Marion County, WVGenWeb

Mannington District, Marion County, WV

The soil of this district is loamy, with a clay sub-soil, and is well adapted to blue grass; the hills are high but generally with regular slopes, free from precipitous bluffs, and capable of successful cultivation. The principal timbers are different species of oak, wild cherry, poplar, white and black walnut. hickory sycamore, sugar maple, and abundance of gum. A fine quality of sandstone is quarried from the hills in all parts of the district, and coal and lime in abundance in the eastern part; gravel beds are found along Big Bingamon creek, and the bottoms of the other streams are all slate rock; in the western part a nine-foot vein of coal is found at a depth of 300 feet, and the blossom of coal crops out of all the hills; petroleum has been found in small quantities in the eastern part, principally along Little Bingamon creek. The principal stream is Buffalo creek, which has numerous branches, and heads in the western part of the district, at the water divide between the Ohio river and the Monongahela, and empties into the latter river near Fairmont. Its branches in the district are Piles Fork, which heads in the northwestern part of the district, runs southeast ten miles, and empties near Mannington; this stream has several tributaries — Flat run, Slate fork, Campbell run and Big run. Dents run, Whetstone, Bartholomew, Marion fork and Owens Davy are other branches of Buffalo creek. Little and Big Bingamon head in the eastern part of the district.

Among the first settlers of this part of the county were Nehemiah Glover, Jacob Metz, Aaron Youst, Isaac Lemaster, James Michael, Thomas and Robert Campbell, Alexander Beatty, Rawley Ice, William Haynes, George Hawkins, Robert Downs, Henry T. Floyd, Joseph Vankirk and Vinzant. The latter settled on Buffalo creek three and one-half miles above Mannington, about the year 1790; Rawley Ice moved on to his place from Barracksville, and it is now occupied by Dr. Rawley E. Ice, his son. Adam Ice, who is buried at Barracksville, was the first white child born west of the Allegheny mountains in Virginia; he established Ices ferry on Cheat river, and afterward removed to Barracksville. Adam lce‘s son Rawley, and his brother William B. (ex-state senator) cut the first road from Barracksville to the head of Buffalo creek.

The first grist mill was built about fifty years ago by Jesse Ice, on Piles fork, two and one-half miles from Mannington; when the water of the creek was insufficient to turn the Wheel, it was run by horse power. Several years afterward John Fruland attached a saw mill to it.

A school of about twenty scholars was taught near Mannington, about the Year 1820, in a primitive school house, built of round poles. There are now thirty-six neat, frame school buildings in the district, all comfortably furnished, and the enrollment of Scholars in each sub-district is as follows: Number one, 29; two, 26; three, 220; four, 54; five, 42; six, 39; Seven, 78; eight, 58; nine, 75; ten, 52; eleven, 41; twelve, 42; thirteen, 57; fourteen, 58; fifteen, 62; sixteen, 63; Seventeen, 73; eighteen, 59; nineteen, 49; twenty, 90; twenty-one, 39; twenty-two, 56; twenty-three, 36; twenty-four, 58; twenty—five, 27; twenty-six, 53; twenty-seven, 24; twenty—eight, 50; twenty-nine, 31; thirty, 45; thirty-one, 41; thirty-two, 40; total, 1,760, for school year ending June 30, 1882.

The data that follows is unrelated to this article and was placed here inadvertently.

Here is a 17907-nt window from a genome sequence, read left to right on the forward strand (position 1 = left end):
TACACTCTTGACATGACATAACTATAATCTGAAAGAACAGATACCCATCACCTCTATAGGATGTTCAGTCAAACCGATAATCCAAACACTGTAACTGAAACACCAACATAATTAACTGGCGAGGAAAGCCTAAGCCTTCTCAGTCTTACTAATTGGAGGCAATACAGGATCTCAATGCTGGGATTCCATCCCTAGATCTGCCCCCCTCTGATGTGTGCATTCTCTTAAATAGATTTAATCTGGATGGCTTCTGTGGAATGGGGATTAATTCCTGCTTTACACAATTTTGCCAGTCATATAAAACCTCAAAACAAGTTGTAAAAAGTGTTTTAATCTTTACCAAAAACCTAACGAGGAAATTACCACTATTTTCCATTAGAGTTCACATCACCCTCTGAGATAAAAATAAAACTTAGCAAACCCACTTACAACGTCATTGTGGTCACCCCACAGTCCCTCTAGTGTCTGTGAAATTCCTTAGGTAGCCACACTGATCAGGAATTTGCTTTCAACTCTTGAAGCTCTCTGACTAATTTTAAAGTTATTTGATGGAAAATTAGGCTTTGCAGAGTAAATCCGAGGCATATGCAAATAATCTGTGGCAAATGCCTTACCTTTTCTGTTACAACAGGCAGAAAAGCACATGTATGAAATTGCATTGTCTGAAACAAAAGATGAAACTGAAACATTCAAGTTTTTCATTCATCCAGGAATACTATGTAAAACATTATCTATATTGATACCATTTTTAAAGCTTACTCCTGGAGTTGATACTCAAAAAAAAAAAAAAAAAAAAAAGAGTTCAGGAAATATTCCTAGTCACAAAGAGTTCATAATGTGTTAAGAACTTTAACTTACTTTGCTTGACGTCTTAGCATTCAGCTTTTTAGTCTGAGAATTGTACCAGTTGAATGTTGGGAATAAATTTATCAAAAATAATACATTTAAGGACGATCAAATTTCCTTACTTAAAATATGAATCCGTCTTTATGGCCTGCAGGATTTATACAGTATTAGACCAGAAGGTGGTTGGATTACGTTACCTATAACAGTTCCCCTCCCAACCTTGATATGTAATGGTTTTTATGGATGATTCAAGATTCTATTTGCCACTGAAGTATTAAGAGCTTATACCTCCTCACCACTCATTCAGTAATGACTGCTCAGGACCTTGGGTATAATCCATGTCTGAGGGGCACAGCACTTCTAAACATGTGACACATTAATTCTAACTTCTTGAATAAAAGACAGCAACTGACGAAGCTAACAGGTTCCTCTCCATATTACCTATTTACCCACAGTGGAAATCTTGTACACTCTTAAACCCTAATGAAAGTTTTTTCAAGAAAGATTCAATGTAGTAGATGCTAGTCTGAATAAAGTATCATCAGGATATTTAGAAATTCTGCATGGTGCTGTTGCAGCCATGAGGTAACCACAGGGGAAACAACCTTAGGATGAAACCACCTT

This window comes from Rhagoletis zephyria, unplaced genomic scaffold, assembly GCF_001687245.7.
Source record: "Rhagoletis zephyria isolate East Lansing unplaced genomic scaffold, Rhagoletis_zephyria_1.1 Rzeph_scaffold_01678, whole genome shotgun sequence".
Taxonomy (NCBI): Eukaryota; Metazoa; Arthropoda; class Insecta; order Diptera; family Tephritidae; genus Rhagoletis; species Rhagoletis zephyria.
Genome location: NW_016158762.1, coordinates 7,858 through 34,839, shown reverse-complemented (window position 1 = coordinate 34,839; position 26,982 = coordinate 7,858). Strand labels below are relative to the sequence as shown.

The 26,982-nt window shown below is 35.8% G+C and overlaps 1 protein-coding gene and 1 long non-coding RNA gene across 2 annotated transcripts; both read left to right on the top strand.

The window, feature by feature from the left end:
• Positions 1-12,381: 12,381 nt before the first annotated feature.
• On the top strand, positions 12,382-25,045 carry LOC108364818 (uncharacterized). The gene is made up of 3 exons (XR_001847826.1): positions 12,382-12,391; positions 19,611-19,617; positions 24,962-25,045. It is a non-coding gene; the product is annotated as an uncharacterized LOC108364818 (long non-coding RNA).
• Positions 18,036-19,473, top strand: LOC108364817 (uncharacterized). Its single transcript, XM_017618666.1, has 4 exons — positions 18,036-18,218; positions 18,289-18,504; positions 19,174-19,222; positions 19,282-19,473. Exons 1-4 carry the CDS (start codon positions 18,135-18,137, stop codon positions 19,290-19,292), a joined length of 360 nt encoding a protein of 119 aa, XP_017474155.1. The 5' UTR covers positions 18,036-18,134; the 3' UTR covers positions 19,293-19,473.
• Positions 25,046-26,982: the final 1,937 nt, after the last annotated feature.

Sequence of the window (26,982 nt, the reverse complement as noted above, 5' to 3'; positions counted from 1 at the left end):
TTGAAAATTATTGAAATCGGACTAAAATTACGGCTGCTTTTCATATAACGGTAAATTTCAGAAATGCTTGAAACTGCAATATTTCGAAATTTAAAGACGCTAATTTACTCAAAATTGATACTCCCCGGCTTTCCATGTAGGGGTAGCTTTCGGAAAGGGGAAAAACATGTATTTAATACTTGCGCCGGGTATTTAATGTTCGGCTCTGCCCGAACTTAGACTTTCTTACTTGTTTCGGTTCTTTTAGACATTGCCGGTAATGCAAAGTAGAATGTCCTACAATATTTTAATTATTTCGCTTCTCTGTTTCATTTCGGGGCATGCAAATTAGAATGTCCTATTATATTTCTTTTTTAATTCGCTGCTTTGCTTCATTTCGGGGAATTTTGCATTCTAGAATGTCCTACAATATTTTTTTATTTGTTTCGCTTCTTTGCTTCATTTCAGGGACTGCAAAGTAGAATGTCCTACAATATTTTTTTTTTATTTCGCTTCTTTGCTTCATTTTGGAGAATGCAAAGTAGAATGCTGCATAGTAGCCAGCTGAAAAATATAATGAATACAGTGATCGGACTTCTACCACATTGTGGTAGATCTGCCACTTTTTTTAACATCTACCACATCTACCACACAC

The first postoffice was located four and one—half miles above the present town of Mannington, on Buffalo creek; first called Beattys Mills, then Logansport, now Brant. The names of the present postoffices in the district are as follows: Mannington, Glovers Gap, Brant, Grangeville, Bingamon, Metz and Myers.

Religious services were first held at the house of Richard Roberts, one mile from the mouth of Dents run, at which time the Methodist Episcopals formed a society. Rev. David Cunningham was their first minister, who died in 1880; Thomas Snodgrass, Phillip Green and Caleb Foster were also traveling preachers here about the same time. The society erected a church building at the mouth of Dents run while Rev. Foster was the missionary minister, and Moses Tichner was the presiding elder, who dedicated the church. This (the first church edifice in the district) was a hewn-log building, 24 by 30 feet, and heated by a stove, which was a rare article of furniture at that time. The class was organized in 1840, and the church was built several years afterward, and called Buffalo Chapel. The original members were Richard and Sarah Roberts, Oliver and Tiffany Nay, Henry T. Floyd and wife, Rachel and Elizabeth Floyd, James C. Beatty, M. B. Alexander and Elizabeth Beatty. The second church built was located one mile from Mannington, and known as Mt. Zion Chapel, which was originally a hewn-log house, similar to that at Dents run. The third church was located at the town of Mannington; it was also of the Methodist Episcopal denomination, was formed by a consolidation of the first and second societies, and is still in existence. There are now seventeen church buildings in the district (three of which are log, and the balance one-story frame), owned and occupied as follows: 9 Methodist Episcopal, 1 Methodist Episcopal (south), 2 Regular and Missionary Baptist, 1 United Brethren and Methodist, 2 United Brethren, 1 Presbyterian, 1 Roman Catholic; there are several organized societies which have no building. The principal towns are Mannington and Glovers Gap.

Source: Hardesty’s West Virginia Counties; Volume 2; Pages 72-74
             Jim Comstock – Richwood, WV